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In vivo diagnosis and therapy of Alzheimer's disease

Alzheimer's disease (AD) is a progessive neurodegenerative disorder. The 'amyloid cascade hypothesis' assigns the amyloid-beta-peptide (Abeta) a central role in the pathogenesis of Alzheimer's disease. We searched for peptides consisting of the D-enantiomers of amino acids (D-peptides) that bind to Abeta (1–42). D-peptides are thought to be protease resistant and less immunogenic than the respective L-enantiomers and can be identified by mirror image phage display. We carried out a screening of a randomized 12 mer peptide library and identified a dominating D-peptide (D-pep). In vitro experiments verified binding of D-pep to naturally occuring Abeta and showed positive influence of D-pep on Abeta cytotoxicity. In vivo experiments in transgenic mice suggest D-pep to cross the blood-brain-barrier and to reduce Abeta loads in the living brain.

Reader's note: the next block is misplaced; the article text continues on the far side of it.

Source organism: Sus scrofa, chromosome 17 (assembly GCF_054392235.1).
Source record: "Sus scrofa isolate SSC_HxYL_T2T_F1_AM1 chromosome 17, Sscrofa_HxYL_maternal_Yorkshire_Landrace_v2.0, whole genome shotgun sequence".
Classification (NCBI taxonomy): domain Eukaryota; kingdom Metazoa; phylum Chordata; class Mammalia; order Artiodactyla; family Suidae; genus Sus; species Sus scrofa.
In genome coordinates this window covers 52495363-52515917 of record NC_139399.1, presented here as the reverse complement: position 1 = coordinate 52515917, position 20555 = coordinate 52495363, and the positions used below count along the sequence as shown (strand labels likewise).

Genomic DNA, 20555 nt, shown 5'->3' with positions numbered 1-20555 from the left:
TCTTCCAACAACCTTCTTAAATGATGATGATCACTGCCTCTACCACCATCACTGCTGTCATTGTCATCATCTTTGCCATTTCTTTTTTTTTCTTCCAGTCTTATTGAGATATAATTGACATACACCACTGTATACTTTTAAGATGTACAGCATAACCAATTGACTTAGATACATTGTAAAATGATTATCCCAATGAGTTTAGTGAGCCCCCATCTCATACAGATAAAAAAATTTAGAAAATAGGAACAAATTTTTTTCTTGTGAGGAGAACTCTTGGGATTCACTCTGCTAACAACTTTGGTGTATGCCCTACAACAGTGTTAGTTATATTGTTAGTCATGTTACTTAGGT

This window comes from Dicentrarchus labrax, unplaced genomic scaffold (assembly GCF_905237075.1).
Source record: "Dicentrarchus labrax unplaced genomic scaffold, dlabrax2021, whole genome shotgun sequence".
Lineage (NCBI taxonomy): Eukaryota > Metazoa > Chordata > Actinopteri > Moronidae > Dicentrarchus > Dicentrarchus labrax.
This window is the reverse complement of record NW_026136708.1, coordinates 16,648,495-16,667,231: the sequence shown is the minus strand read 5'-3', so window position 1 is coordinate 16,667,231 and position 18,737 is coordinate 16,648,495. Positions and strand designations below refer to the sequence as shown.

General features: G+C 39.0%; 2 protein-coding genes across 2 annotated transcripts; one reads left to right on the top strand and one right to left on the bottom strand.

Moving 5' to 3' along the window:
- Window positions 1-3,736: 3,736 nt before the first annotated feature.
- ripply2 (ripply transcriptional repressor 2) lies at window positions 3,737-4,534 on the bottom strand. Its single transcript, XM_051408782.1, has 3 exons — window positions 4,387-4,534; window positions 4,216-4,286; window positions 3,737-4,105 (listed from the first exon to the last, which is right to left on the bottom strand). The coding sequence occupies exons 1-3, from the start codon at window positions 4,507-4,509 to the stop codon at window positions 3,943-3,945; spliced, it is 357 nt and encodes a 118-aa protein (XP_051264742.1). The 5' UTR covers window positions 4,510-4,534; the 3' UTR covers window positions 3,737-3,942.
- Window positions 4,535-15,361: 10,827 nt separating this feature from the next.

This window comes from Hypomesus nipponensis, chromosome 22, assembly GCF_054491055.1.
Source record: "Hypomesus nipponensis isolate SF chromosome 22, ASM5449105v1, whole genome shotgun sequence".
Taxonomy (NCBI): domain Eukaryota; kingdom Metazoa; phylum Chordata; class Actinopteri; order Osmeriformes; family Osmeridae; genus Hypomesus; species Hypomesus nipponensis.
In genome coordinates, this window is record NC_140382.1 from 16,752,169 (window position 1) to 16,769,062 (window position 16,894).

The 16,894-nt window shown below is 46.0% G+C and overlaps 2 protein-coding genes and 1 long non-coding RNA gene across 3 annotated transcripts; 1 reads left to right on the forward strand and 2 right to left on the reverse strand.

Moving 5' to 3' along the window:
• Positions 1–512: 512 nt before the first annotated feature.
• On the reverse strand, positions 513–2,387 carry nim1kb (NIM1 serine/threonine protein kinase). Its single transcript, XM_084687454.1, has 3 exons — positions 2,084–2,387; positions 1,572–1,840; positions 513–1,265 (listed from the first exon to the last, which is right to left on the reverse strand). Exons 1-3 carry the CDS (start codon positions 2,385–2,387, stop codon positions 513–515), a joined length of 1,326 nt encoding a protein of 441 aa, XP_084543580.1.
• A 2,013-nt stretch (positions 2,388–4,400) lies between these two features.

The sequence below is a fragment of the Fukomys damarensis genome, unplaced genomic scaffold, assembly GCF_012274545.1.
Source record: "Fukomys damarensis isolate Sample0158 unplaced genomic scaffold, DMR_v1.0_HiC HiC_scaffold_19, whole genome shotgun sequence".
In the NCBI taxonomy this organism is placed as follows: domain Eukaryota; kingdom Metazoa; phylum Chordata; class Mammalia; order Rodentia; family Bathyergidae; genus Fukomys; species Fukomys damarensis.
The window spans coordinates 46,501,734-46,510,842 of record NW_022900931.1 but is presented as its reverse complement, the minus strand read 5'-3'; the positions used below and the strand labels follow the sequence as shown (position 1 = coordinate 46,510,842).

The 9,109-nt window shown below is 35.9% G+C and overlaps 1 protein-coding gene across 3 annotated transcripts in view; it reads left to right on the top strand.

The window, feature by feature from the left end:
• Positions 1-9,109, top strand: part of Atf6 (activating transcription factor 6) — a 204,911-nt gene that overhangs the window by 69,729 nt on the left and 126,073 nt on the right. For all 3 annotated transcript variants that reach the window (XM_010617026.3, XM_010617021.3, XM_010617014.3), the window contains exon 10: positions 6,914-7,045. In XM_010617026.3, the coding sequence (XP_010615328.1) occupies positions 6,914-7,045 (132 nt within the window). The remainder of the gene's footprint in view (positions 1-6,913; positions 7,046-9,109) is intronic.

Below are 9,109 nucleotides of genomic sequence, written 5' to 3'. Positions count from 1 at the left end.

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Open Access This article is published under license to BioMed Central Ltd. This is an Open Access article is distributed under the terms of the Creative Commons Attribution 2.0 International License (, which permits unrestricted use, distribution, and reproduction in any medium, provided the original work is properly cited.

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Wiesehan, K., van Groen, T., Linke, R.P. et al. In vivo diagnosis and therapy of Alzheimer's disease. BMC Neurosci 8 (Suppl 1), P19 (2007).

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